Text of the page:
The authors modified the previous experiment by adding two \(P^+\) trials before starting the \(P^C\) phase. COIN predicts a stronger recovery of the \(P^+\)$ behavior because the \(P^+\) context is now active.

Results show that this is indeed true of participants:

COIN posits that all contexts should be updated at all times, proportional to probability that the context is active at the current time. To test this, the authors tested to what extent two contexts memories are updated when controlling sensory cues and state feedback. Participants first went through extensive training to associate two cues with two different perturbations, which were consistently paired:

Then, after learning, participants’ trials were grouped in triplets. The first trial in a triplet had a cue and a corrective perturbation, and the third trial in the triplet was identical. The middle trial (called the “exposure trial”) had one of four possibilities: one of the two cues was shown, and one of the two different perturbations were applied.

Participants showed distinct patterns depending on the middle trial: if the cue matched the perturbation as well as the first trial’s cue, then the motor movement was strengthened on the third trial, whereas if the cue matched the perturbation but the first trial had the opposite cue, the motor movement was weakened on the third trial:

The authors argue that COIN explains this because when the cue matches the perturbation, the agent is strongly confident in which context is active, whereas when the two disagree, the probability of any particular context is reduced and updated less.

“Savings” refers to the phenomenon where when a motor behavior is acquired, forgotten and then re-learnt, relearning is faster than the original learning.

- Question: What is meant by forgotten? How can this be confirmed?

In anterograde interference, learning a perturbation is slower if an opposite perturbation has been learnt previously, with the amount of inference increasing with the length of the first perturbation learning.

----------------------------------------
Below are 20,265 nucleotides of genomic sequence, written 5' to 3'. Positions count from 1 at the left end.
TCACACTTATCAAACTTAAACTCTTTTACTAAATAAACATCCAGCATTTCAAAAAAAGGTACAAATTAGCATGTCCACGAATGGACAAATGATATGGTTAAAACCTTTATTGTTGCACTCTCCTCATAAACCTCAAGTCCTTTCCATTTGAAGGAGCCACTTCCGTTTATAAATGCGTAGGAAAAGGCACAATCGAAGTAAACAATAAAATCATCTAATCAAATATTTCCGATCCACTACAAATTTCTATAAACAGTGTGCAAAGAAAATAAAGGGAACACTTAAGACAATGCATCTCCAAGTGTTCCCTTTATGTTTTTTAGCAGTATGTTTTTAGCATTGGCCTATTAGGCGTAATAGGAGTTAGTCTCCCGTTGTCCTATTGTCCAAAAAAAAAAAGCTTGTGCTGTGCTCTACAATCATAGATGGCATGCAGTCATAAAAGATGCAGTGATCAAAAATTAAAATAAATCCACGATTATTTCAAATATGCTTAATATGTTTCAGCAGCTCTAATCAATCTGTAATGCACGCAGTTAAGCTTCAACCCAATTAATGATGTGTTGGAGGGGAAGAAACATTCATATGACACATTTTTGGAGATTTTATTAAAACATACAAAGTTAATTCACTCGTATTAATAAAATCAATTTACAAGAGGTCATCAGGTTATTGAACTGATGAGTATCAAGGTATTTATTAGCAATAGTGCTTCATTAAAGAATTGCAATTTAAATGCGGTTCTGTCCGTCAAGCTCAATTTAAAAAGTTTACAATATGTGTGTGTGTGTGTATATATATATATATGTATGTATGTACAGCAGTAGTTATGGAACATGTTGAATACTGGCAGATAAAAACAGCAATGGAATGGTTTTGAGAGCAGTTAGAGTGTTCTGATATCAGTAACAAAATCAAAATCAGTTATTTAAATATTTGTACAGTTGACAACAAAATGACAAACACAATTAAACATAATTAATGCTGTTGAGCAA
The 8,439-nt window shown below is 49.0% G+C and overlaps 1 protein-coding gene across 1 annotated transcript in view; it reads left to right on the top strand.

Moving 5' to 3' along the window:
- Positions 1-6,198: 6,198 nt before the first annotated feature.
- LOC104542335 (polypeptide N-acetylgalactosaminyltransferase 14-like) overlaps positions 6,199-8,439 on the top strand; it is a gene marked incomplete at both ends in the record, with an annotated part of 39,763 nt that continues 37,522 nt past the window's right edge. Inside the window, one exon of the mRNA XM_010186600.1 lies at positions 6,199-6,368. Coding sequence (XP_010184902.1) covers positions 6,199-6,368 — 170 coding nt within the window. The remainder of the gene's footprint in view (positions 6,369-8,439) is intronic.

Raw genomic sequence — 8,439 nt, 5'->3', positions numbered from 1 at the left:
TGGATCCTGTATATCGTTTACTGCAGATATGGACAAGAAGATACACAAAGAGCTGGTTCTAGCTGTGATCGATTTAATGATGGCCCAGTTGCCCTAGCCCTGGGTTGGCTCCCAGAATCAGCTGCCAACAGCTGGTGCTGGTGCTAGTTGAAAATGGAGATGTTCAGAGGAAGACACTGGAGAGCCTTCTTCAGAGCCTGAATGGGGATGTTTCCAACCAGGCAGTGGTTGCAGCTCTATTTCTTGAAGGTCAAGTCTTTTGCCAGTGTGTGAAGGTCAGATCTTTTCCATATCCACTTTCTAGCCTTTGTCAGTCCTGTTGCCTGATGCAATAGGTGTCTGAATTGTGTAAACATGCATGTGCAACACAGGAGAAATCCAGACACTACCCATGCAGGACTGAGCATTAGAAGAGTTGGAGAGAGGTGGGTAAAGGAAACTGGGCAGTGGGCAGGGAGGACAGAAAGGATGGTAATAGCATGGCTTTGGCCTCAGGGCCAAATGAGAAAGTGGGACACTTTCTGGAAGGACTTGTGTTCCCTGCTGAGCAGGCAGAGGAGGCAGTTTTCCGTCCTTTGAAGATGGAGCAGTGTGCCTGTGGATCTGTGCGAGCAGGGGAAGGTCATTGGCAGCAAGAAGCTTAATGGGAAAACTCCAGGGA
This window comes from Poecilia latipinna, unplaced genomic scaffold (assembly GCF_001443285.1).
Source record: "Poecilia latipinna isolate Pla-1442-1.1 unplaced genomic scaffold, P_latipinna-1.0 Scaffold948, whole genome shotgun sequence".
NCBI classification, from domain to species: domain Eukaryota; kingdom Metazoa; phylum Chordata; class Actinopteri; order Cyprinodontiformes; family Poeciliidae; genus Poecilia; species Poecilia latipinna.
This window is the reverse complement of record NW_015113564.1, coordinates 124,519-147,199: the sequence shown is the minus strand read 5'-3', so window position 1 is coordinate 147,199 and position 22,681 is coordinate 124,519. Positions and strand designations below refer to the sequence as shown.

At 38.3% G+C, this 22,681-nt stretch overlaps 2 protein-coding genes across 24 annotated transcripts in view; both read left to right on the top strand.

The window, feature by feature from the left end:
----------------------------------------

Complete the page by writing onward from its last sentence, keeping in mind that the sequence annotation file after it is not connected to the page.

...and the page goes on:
Let \(c_t\) denote the discrete context at time \(t\). The generative model posits that there are an unbounded number of discrete contexts that evolve according to a Markov chain for some transition probability matrix \(\Pi\):

\[c_t | c_{t-1}, \Pi \sim Discrete(\Pi_{c_{t-1}})\]where \(\Pi_{c_{t-1}}\) is the \(c_{t-1}\)-th column of the transition matrix. For every context, \(c_k\) is associated with a continuous latent variable \(x_t^{(k)}\) that evolves according to linear-Gaussian dynamics:

\[x_t^{(k)} = a^{(k)} x_{t-1}^{(k)} + d^{(k)} + w_t^{(k)}\]where \(a^{(k)}, d^{(k)}\) are the context-specific state retention factor and drift, respectively, and \(w_t^{(k)} \sim \mathcal{N}(0, \sigma_q^2)\) is the process noise. At each time step, a continuous variable \(y_t\) (the state feedback) is emitted:

\[y_t = x_t^{(c_t)} + v_t\]where \(v_t \sim \mathcal{N}(0, \sigma_r^2)\) is the state feedback noise. Additionally, another discrete observation (the context cue) is emitted:

\[q_t | c_t, \Phi \sim Discrete(\Phi_{c_t})\]The authors place Hierarchical Dirichlet Process (HDP) priors on the state transition probabilities and cue probabilities. They use a sticky variant of the HDP for the state transition probabilities to capture that contexts should persist across time.

- Question: How is this different from an Infinite Hidden Markov Model (Beal 2006)?
- Question: Why use Sequential Monte Carlo (SMC) for inference?
- Question: Could SMC scale to realistic problems?

- What networks in the brain enable contextual inference?
- How do feedback mediated control and contextual inference interact?
- Suppose the agent is split on which context it’s in, and each context recommends conflicting actions. How does the agent adjudicate?